“My teammates were my sisters and my best friends. You get to learn a whole lot about a person when you spend well over 50% of every day together, whether it be on the field, in the weight room, in the training room, on the road or in the locker room. You learn that the game of softball is a lot more than averages and accomplishments. It’s a team concept with the emphasis on the group as a whole. Through this, your sisters will always have your back and pick you up when you fall.


Lizzy Lemire helped lead Notre Dame to a 54-7 record and the nation’s No. 7 ranking in 2001.



“I’ll never forget having 15 girls at my side when our team showed up in Sydney, Australia, for our foreign trip. I walked off the plane and soon realized that my wallet, passport and credit cards were still sitting in the terminal back in Los Angeles. We all look back now and laugh, but at the time I nearly gave coach Miller cardiac arrest. Quickly to my side were my teammates, who let me know that it is human to err and that they would wait for me (while I went to the U.S. Consulate and got a new passport issued) to see the sights and tour the country.

“By my senior year, the team was 53-3 and ranked 7th nationally heading into postseason. The NCAA regional tournament fell on the same weekend as Notre Dame’s graduation. Ironically, the tournament site was in Iowa City at the University of Iowa, the only other school I was recruited by in high school. Our senior class willingly accepted we would miss our graduation ceremony (where President George Bush was speaking) and travel to Iowa City to bring home a championship for the Irish. To our surprise, the Saturday night before the championship game the Alumni Association flew Chuck Lennon up to give our senior class a beautiful graduation ceremony.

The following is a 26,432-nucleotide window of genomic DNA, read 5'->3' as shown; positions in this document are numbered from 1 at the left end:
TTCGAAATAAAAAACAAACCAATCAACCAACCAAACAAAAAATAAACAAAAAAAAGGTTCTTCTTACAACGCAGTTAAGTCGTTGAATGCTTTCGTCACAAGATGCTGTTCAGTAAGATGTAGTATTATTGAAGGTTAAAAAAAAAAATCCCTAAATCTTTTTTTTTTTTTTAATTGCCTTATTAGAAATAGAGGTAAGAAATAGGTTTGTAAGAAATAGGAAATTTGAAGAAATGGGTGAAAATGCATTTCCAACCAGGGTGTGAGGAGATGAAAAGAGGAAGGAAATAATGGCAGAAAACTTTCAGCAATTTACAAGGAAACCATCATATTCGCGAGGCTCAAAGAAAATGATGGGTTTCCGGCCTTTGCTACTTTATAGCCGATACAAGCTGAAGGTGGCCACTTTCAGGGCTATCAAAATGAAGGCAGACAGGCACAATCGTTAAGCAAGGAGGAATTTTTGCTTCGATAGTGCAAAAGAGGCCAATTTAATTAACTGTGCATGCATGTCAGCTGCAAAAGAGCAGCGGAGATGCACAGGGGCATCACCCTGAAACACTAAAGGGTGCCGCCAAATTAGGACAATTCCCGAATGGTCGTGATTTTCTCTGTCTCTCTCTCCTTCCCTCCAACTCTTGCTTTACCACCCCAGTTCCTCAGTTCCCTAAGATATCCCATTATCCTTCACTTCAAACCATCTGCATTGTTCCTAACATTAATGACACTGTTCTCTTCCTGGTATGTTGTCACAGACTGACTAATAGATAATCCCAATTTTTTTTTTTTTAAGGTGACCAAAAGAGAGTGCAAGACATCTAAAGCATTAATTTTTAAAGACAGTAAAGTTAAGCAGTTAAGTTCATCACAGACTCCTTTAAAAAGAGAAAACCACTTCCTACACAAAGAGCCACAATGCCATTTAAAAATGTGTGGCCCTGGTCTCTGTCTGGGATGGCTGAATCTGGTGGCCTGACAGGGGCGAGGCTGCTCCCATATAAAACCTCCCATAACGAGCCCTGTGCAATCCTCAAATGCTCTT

“Despite knowing that I graduated in a Hampton Inn, there is no other way I would have wanted to leave the University of Notre Dame. The ceremony summed up my four years at Notre Dame. We all sat in cap and gown with our parents at our side. The room was filled with all of my other Notre Dame family members. My teammates, coaches, strength coach and academic advisor all helped carry me through Notre Dame and they were all there to see me off into the world. I’ll never forget that night and what it meant to me.


Notre Dame’s 2001 softball senior class, at their special “on the road” graduation (from left): Danielle Klayman, Sarah Kirkman, Jen Sharron, Melanie Alkire and Lizzy Lemire.



“Three years after leaving campus, I return to the University in a whole new capacity. I have been away and faced the challenges of graduate school and the working world and I have faced the reality of life. My mother’s battle against cancer taught me more about life than anything else. I learned that love and family are qualities that should never be lost. She was passionate in everything she ever loved, may it be her family or friends or Notre Dame, and she loved it to the max.

“It’s kind of funny how the world works and how everything seems to come full circle. When the opportunity was presented for me to return to Notre Dame and be a part of the softball team again, I knew deep down in my heart that it was the right thing to do and in fact that maybe some higher powers were working above for me to return home (Thanks Mom!). I now get to work with some of my best friends day in and day out and I get to pass on the same lessons that were taught to me as a student-athlete at Notre Dame. I only hope I can make half the impression on these girls that Notre Dame made on me.

“On the eve of my mother’s passing, a FedEx package was sent to our house. It was a signed football from new Notre Dame head coach Charlie Weis. On the football was inscribed, “To Kathi Lemire, The Greatest Notre Dame Fan Alive. Go Irish. Charlie Weis.’ She never got to see that football, but I have no doubt that she will be shaking down the thunder from the skies and that the Irish will have a stellar season with a little help from Kathi Lemire come this fall.”

Tuesday Testimonial #1: Rosella Guerrero

Tuesday Testimonial #2: Brian & Rory Walsh

Tuesday Testimonial #3: Carrie Nixon

Tuesday Testimonial #4: Kevin O’Shea

Tuesday Testimonial #5: Kim Pacella

Tuesday Testimonial #6: Pat Steenberge

Tuesday Testimonial #7: Todd Rassas

Tuesday Testimonial #7: Sara Liebscher

Do you have a recommendation of a former Notre Dame student-athlete to participate in the “Tuesday Testimonial” series? If so, please pass on the individual’s name and contact info. (if available) to Monogram Club archivist/publicist Pete LaFleur at